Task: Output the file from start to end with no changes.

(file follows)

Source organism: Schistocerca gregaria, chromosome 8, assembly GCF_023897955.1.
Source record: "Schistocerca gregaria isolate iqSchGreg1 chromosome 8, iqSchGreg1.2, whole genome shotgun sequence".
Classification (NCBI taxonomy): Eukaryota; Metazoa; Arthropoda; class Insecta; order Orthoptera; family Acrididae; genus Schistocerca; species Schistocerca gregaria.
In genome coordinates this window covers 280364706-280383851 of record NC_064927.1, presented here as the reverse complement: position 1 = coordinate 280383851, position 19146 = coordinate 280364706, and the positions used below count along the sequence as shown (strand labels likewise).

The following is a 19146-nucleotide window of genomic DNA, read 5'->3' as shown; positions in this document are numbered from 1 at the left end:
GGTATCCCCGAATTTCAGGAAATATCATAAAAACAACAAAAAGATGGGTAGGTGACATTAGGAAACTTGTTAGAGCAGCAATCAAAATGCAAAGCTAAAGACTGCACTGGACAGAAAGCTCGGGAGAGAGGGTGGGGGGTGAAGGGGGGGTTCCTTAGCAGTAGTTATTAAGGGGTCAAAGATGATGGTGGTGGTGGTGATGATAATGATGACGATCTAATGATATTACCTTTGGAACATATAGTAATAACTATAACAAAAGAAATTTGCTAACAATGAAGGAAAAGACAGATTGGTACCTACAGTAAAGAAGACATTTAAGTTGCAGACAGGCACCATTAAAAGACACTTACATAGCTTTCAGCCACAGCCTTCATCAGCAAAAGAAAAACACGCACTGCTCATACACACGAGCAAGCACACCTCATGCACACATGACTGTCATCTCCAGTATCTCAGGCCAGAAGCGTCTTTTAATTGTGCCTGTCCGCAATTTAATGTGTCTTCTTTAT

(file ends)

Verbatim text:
Source organism: Schistocerca gregaria, chromosome 8, assembly GCF_023897955.1.
Source record: "Schistocerca gregaria isolate iqSchGreg1 chromosome 8, iqSchGreg1.2, whole genome shotgun sequence".
Classification (NCBI taxonomy): Eukaryota; Metazoa; Arthropoda; class Insecta; order Orthoptera; family Acrididae; genus Schistocerca; species Schistocerca gregaria.
In genome coordinates this window covers 280364706-280383851 of record NC_064927.1, presented here as the reverse complement: position 1 = coordinate 280383851, position 19146 = coordinate 280364706, and the positions used below count along the sequence as shown (strand labels likewise).

The following is a 19146-nucleotide window of genomic DNA, read 5'->3' as shown; positions in this document are numbered from 1 at the left end:
GGTATCCCCGAATTTCAGGAAATATCATAAAAACAACAAAAAGATGGGTAGGTGACATTAGGAAACTTGTTAGAGCAGCAATCAAAATGCAAAGCTAAAGACTGCACTGGACAGAAAGCTCGGGAGAGAGGGTGGGGGGTGAAGGGGGGGTTCCTTAGCAGTAGTTATTAAGGGGTCAAAGATGATGGTGGTGGTGGTGATGATAATGATGACGATCTAATGATATTACCTTTGGAACATATAGTAATAACTATAACAAAAGAAATTTGCTAACAATGAAGGAAAAGACAGATTGGTACCTACAGTAAAGAAGACATTTAAGTTGCAGACAGGCACCATTAAAAGACACTTACATAGCTTTCAGCCACAGCCTTCATCAGCAAAAGAAAAACACGCACTGCTCATACACACGAGCAAGCACACCTCATGCACACATGACTGTCATCTCCAGTATCTCAGGCCAGAAGCGTCTTTTAATTGTGCCTGTCCGCAATTTAATGTGTCTTCTTTAT